Giant planet at large distance from sun-like star puzzles astronomers

A direct image of the exoplanet YSES 2b (bottom right) and its star (centre). The star is blocked by a so-called coronagraph.
Credit: ESO/SPHERE/VLT/Bohn et al.

A team of astronomers led by Dutch scientists has directly imaged a giant planet orbiting at a large distance around a sun-like star. Why this planet is so massive and how it got to be there is a mystery. The researchers will publish their findings in the journal Astronomy & Astrophysics.

The planet in question is YSES 2b, located 360  from Earth in the direction of the southern constellation of Musca (Latin for The Fly). The gaseous planet is six times heavier than Jupiter, the largest planet in our solar system. The newly discovered planet orbits 110 times more distant from its star than the Earth does from the sun (or 20 times the distance between the sun and Jupiter). The accompanying star is only 14 million years old and resembles our sun in its childhood.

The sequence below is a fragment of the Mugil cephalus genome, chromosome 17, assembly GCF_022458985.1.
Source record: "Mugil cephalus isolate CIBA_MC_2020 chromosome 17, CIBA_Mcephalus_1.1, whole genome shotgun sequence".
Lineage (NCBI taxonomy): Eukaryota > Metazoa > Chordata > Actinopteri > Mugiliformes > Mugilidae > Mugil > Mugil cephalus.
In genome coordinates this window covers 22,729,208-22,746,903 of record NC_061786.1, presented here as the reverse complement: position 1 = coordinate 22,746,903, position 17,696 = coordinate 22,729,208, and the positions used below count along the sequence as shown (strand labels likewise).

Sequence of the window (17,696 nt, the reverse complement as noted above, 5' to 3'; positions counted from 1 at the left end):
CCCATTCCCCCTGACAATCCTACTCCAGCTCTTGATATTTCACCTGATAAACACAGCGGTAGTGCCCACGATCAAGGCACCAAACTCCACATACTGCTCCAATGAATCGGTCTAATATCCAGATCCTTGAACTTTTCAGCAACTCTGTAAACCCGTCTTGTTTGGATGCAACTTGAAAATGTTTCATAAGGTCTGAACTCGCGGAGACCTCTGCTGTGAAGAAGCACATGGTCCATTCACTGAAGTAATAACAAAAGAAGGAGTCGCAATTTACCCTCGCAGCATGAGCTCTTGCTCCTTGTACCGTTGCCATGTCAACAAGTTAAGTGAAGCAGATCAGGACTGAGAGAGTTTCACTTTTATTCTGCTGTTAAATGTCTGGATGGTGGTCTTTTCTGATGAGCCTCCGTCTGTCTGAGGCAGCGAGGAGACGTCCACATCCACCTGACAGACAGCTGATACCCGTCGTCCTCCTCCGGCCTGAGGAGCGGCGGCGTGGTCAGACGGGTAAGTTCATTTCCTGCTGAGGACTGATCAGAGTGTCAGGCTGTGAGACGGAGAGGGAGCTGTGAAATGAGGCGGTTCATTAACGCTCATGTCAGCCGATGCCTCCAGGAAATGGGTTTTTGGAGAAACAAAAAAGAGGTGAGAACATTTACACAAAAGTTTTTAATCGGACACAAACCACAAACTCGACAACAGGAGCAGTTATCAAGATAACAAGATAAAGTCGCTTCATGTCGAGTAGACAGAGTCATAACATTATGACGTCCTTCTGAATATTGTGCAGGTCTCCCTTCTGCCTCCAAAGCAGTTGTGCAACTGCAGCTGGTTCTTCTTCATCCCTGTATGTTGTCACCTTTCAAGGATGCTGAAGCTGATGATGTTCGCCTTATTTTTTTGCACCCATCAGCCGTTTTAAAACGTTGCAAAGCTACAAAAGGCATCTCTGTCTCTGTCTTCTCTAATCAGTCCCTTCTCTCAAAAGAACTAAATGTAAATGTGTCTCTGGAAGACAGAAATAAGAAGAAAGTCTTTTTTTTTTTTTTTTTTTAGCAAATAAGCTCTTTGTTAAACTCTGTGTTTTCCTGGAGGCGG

The large distance from the planet to the star presents a puzzle to astronomers because it does not seem to fit either of the two most well-known models for the formation of large gaseous planets. If the planet had grown in its current location far from the star by means of core accretion, it would be too heavy because there is not enough material to make a huge planet at this large distance from the star. If the planet was created by so-called  in the planetary disk, it appears to be not heavy enough. A third possibility is that the planet formed close to the star by core accretion and then migrated outwards. Such a migration, however, would require the gravitational influence of a second planet, which the researchers have not yet found.

The astronomers will continue to investigate the surroundings of this unusual planet and its star in the near future and hope to learn more about the system, and they will continue to search for other gaseous planets around young, sun-like stars. Current telescopes are not yet large enough to carry out direct imaging of earth-like  around sun-like stars.

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